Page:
Unfortunately, I think that the drop in Swedish deaths is due to better infrastructure, better healthcare, a cohesive national response, and a healthier and more socially-responsible public. The United States--in it's currently dysfunctional state--is probably closer to Iran than Sweden and will likely follow in Iran's footsteps, rather than Sweden's.

BUT, if the number of deaths diminishes to a background level of a few hundred a day, one month from today, assuming new cases are at a >50,000 per day level, I think that we should completely change our response to the virus, fully reopen society, and resume normal everyday life. I would certainly go out, send my children to school/camp, and travel in that case.

However, masks should be mandatory indoors and strongly encouraged in busy outdoor areas.
Your claims about Sweden are misleading (e.g., "fully reopen").
https://fortune.com/2020/07/01/swede...investigation/

On the most accurate part, relatively few deaths per infection, that possibly is because Swedes seldom gather in large crowds and don't share residences with more than a few people.
 
Old 07-01-2020, 12:41 PM
 
8,609 posts, read 5,622,039 times
Reputation: 5116
Quote:
Originally Posted by CaliRestoration View Post
Right, BLM protests aren't causing infections to surge, it was "Disney visitors", where one of the strictest mask policies is actually enforced for entry.

Make believe is so fun!
Did you find Bigfoot yet?
 
Old 07-01-2020, 01:33 PM
 
Location: Living rent free in your head
42,850 posts, read 26,307,990 times
Reputation: 34059
Quote:
Originally Posted by CaliRestoration View Post
That's usually true.

But what happens when infections increase 3-4 (even more) times, and the death rate continues to plunge?

Then what?
It's not "plunging" and neither are hospitalizations

https://www.kqed.org/science/1964968...-how-its-going
 
Old 07-01-2020, 01:36 PM
 
Location: Living rent free in your head
42,850 posts, read 26,307,990 times
Reputation: 34059
Quote:
Originally Posted by goodheathen View Post
Your claims about Sweden are misleading (e.g., "fully reopen").
https://fortune.com/2020/07/01/swede...investigation/

On the most accurate part, relatively few deaths per infection, that possibly is because Swedes seldom gather in large crowds and don't share residences with more than a few people.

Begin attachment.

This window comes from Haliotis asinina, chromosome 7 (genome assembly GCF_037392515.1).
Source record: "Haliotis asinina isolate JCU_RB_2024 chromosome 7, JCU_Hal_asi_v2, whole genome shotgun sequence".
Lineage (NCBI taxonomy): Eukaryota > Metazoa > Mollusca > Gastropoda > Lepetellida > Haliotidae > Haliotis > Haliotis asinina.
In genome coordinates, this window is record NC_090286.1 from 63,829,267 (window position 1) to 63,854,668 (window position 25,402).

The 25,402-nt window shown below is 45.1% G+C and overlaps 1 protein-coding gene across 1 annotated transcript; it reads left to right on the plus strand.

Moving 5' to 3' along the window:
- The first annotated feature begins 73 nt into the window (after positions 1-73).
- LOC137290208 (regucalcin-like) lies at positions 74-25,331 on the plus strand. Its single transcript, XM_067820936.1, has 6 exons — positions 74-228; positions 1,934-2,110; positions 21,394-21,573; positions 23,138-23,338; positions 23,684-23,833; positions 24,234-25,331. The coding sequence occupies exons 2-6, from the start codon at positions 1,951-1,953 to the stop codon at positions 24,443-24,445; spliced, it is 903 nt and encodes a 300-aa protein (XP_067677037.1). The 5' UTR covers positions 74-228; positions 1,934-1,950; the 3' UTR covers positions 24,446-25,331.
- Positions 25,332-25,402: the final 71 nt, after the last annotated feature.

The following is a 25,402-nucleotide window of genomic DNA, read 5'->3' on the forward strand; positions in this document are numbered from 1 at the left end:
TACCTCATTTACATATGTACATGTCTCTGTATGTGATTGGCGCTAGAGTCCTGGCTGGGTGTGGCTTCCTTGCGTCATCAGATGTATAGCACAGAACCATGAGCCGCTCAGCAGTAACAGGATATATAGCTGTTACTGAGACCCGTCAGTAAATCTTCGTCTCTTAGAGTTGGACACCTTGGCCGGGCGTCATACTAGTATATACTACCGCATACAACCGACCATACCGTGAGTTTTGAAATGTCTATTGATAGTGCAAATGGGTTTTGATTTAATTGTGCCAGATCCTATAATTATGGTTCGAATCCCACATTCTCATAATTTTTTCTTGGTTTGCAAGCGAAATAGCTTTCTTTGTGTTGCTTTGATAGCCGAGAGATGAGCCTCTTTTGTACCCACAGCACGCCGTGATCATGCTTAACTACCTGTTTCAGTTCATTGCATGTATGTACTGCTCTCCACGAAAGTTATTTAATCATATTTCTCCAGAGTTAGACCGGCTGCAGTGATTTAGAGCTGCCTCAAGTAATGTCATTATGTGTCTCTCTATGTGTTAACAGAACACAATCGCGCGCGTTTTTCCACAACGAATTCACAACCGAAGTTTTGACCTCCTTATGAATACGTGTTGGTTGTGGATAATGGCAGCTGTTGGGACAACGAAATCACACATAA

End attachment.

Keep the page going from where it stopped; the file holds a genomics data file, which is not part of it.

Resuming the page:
You're right, Sweden has a very high number of single family homes per capita and over 1/2 of Swedish households consist of one person https://ec.europa.eu/eurostat/web/pr...tRedirect=true
 
Old 07-01-2020, 02:56 PM
 
3,155 posts, read 2,704,338 times
Reputation: 11985
Quote:
Originally Posted by goodheathen View Post
Your claims about Sweden are misleading (e.g., "fully reopen").
https://fortune.com/2020/07/01/swede...investigation/

On the most accurate part, relatively few deaths per infection, that possibly is because Swedes seldom gather in large crowds and don't share residences with more than a few people.
Density of housing might effect transmission rate. Explain how it could effect CFR, please.

Also, I never said Sweden fully reopened. I said WE could fully reopen in the unlikely case that CA4whatever's pipe dream of low death rates and high infection rates came true. It won't.

In fact, it looks like we're going into eternal lockdowns, Since the governor is ordering a re-locking of 70% of the population. Of course, they're not issuing telescreens yet, so in-house gatherings may continue to spread the disease despite regulations on businesses.

If people comply with orders, expect to remain in this COVID twilight zone for upwards of 18 more months. With a second lockdown, we'll run up to about 8,000-10,000 new (tested) infections per day, then hang there (as we did during the REAL lockdown) until a slow tail-off as the virus burns through the susceptible population. Sometime inbetween we might get a vaccine.